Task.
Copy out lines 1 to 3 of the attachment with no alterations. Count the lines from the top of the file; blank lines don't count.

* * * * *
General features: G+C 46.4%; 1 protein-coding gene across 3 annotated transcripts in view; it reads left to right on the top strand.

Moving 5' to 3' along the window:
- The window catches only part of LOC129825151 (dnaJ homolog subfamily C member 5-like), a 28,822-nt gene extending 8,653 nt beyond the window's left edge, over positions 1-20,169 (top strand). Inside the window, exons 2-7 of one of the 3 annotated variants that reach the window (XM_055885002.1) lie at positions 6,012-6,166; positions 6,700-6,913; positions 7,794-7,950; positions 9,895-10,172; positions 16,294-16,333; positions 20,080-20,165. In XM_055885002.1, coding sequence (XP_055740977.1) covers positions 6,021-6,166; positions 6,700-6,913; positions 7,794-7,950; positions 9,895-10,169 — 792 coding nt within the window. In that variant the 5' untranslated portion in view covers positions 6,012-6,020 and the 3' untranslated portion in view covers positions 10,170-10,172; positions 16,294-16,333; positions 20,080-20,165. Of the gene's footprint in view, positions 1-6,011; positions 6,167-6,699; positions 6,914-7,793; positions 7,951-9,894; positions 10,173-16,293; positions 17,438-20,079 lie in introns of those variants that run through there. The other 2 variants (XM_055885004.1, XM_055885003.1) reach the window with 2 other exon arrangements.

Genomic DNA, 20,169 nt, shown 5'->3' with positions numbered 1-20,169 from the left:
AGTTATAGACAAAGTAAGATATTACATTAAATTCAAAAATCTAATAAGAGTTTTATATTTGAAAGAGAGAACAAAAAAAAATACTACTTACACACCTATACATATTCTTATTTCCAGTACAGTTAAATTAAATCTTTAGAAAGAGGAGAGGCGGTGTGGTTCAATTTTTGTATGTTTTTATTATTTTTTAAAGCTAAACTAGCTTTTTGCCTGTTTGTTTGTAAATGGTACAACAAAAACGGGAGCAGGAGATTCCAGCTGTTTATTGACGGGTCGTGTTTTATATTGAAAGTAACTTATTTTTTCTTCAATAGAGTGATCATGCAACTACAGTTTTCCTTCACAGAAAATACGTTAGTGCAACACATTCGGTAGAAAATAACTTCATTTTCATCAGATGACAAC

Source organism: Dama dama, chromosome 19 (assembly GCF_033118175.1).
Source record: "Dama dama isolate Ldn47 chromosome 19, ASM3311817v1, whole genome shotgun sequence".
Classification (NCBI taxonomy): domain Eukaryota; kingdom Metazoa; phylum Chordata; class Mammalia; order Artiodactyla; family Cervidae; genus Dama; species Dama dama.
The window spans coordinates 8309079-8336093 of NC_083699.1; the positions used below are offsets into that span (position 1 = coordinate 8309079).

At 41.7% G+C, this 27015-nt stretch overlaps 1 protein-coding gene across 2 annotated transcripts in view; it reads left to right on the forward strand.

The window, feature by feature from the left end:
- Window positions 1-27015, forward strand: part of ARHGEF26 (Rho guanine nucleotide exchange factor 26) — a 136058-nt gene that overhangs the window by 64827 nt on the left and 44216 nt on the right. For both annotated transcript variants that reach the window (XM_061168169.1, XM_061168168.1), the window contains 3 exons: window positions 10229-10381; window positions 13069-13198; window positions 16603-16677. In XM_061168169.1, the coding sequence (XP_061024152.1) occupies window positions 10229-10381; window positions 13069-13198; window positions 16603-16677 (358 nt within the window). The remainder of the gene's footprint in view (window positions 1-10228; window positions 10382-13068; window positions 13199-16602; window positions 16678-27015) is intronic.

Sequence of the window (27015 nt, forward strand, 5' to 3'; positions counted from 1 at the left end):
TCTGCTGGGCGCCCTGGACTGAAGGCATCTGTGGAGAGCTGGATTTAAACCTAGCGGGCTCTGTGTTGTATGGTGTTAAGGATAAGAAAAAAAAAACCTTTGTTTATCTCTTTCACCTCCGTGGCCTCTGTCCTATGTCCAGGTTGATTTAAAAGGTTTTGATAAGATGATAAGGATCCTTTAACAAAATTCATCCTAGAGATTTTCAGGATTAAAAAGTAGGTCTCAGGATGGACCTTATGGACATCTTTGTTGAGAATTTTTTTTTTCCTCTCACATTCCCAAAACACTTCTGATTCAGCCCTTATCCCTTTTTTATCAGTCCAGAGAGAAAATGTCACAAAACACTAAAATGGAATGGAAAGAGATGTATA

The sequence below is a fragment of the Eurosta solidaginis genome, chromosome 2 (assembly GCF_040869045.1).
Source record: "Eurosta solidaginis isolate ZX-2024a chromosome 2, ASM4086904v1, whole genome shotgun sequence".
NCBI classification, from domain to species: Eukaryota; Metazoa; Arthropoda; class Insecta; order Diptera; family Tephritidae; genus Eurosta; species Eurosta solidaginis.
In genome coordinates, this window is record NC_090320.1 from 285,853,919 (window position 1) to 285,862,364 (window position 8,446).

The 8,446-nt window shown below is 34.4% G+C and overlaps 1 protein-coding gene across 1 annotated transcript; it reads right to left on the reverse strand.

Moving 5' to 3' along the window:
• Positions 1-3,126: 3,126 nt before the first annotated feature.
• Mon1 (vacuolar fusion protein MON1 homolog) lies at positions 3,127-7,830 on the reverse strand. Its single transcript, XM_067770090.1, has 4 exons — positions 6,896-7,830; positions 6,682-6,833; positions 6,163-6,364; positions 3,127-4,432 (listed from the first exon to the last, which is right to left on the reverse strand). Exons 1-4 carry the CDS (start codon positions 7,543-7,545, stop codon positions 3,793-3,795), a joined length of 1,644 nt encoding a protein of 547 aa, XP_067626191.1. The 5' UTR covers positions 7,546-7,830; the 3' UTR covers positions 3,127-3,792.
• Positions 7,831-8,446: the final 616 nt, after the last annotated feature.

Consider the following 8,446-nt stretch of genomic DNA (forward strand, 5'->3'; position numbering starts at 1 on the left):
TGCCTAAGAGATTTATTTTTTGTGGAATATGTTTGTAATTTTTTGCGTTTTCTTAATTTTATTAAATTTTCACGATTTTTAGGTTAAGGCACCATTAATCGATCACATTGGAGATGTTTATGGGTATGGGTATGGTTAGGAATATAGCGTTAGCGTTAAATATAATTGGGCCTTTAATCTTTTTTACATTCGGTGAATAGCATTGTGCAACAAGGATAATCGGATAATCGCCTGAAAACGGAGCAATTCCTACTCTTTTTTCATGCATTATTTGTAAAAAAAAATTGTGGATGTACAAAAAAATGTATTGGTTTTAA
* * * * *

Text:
General features: G+C 46.4%; 1 protein-coding gene across 3 annotated transcripts in view; it reads left to right on the top strand.

Moving 5' to 3' along the window:
- The window catches only part of LOC129825151 (dnaJ homolog subfamily C member 5-like), a 28,822-nt gene extending 8,653 nt beyond the window's left edge, over positions 1-20,169 (top strand). Inside the window, exons 2-7 of one of the 3 annotated variants that reach the window (XM_055885002.1) lie at positions 6,012-6,166; positions 6,700-6,913; positions 7,794-7,950; positions 9,895-10,172; positions 16,294-16,333; positions 20,080-20,165. In XM_055885002.1, coding sequence (XP_055740977.1) covers positions 6,021-6,166; positions 6,700-6,913; positions 7,794-7,950; positions 9,895-10,169 — 792 coding nt within the window. In that variant the 5' untranslated portion in view covers positions 6,012-6,020 and the 3' untranslated portion in view covers positions 10,170-10,172; positions 16,294-16,333; positions 20,080-20,165. Of the gene's footprint in view, positions 1-6,011; positions 6,167-6,699; positions 6,914-7,793; positions 7,951-9,894; positions 10,173-16,293; positions 17,438-20,079 lie in introns of those variants that run through there. The other 2 variants (XM_055885004.1, XM_055885003.1) reach the window with 2 other exon arrangements.